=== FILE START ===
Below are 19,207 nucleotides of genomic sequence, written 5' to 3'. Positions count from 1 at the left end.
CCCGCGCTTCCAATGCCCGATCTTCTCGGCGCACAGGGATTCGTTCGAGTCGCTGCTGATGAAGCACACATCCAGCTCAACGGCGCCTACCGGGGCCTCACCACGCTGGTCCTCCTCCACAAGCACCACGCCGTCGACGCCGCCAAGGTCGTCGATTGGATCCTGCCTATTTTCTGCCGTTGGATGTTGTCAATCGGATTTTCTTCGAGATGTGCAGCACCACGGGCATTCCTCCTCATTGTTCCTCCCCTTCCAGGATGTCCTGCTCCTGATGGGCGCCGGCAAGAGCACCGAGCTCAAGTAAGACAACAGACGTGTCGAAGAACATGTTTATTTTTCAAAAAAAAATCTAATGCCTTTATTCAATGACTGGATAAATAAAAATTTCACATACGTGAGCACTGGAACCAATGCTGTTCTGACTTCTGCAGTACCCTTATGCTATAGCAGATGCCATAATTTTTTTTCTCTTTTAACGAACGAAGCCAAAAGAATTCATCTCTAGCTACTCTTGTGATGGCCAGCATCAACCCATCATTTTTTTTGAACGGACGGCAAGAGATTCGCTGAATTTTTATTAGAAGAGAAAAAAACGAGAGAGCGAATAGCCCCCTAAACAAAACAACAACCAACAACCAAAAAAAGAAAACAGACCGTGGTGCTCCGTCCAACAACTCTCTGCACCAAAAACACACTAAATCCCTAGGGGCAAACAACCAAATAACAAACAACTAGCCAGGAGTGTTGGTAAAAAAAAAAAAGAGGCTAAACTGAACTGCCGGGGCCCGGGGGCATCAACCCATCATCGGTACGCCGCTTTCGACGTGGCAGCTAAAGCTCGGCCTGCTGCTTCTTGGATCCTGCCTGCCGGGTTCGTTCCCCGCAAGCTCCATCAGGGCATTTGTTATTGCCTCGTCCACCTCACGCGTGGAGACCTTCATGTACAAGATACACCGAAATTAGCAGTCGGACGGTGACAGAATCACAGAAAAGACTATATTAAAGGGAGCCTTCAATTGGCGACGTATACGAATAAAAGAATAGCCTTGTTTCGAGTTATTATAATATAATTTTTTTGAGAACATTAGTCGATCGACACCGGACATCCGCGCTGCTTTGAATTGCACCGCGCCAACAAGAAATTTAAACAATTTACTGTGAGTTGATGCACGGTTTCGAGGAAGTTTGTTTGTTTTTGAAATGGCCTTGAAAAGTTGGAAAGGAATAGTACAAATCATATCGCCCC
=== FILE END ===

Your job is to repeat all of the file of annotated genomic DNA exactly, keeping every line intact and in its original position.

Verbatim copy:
Below are 19,207 nucleotides of genomic sequence, written 5' to 3'. Positions count from 1 at the left end.
CCCGCGCTTCCAATGCCCGATCTTCTCGGCGCACAGGGATTCGTTCGAGTCGCTGCTGATGAAGCACACATCCAGCTCAACGGCGCCTACCGGGGCCTCACCACGCTGGTCCTCCTCCACAAGCACCACGCCGTCGACGCCGCCAAGGTCGTCGATTGGATCCTGCCTATTTTCTGCCGTTGGATGTTGTCAATCGGATTTTCTTCGAGATGTGCAGCACCACGGGCATTCCTCCTCATTGTTCCTCCCCTTCCAGGATGTCCTGCTCCTGATGGGCGCCGGCAAGAGCACCGAGCTCAAGTAAGACAACAGACGTGTCGAAGAACATGTTTATTTTTCAAAAAAAAATCTAATGCCTTTATTCAATGACTGGATAAATAAAAATTTCACATACGTGAGCACTGGAACCAATGCTGTTCTGACTTCTGCAGTACCCTTATGCTATAGCAGATGCCATAATTTTTTTTCTCTTTTAACGAACGAAGCCAAAAGAATTCATCTCTAGCTACTCTTGTGATGGCCAGCATCAACCCATCATTTTTTTTGAACGGACGGCAAGAGATTCGCTGAATTTTTATTAGAAGAGAAAAAAACGAGAGAGCGAATAGCCCCCTAAACAAAACAACAACCAACAACCAAAAAAAGAAAACAGACCGTGGTGCTCCGTCCAACAACTCTCTGCACCAAAAACACACTAAATCCCTAGGGGCAAACAACCAAATAACAAACAACTAGCCAGGAGTGTTGGTAAAAAAAAAAAAGAGGCTAAACTGAACTGCCGGGGCCCGGGGGCATCAACCCATCATCGGTACGCCGCTTTCGACGTGGCAGCTAAAGCTCGGCCTGCTGCTTCTTGGATCCTGCCTGCCGGGTTCGTTCCCCGCAAGCTCCATCAGGGCATTTGTTATTGCCTCGTCCACCTCACGCGTGGAGACCTTCATGTACAAGATACACCGAAATTAGCAGTCGGACGGTGACAGAATCACAGAAAAGACTATATTAAAGGGAGCCTTCAATTGGCGACGTATACGAATAAAAGAATAGCCTTGTTTCGAGTTATTATAATATAATTTTTTTGAGAACATTAGTCGATCGACACCGGACATCCGCGCTGCTTTGAATTGCACCGCGCCAACAAGAAATTTAAACAATTTACTGTGAGTTGATGCACGGTTTCGAGGAAGTTTGTTTGTTTTTGAAATGGCCTTGAAAAGTTGGAAAGGAATAGTACAAATCATATCGCCCC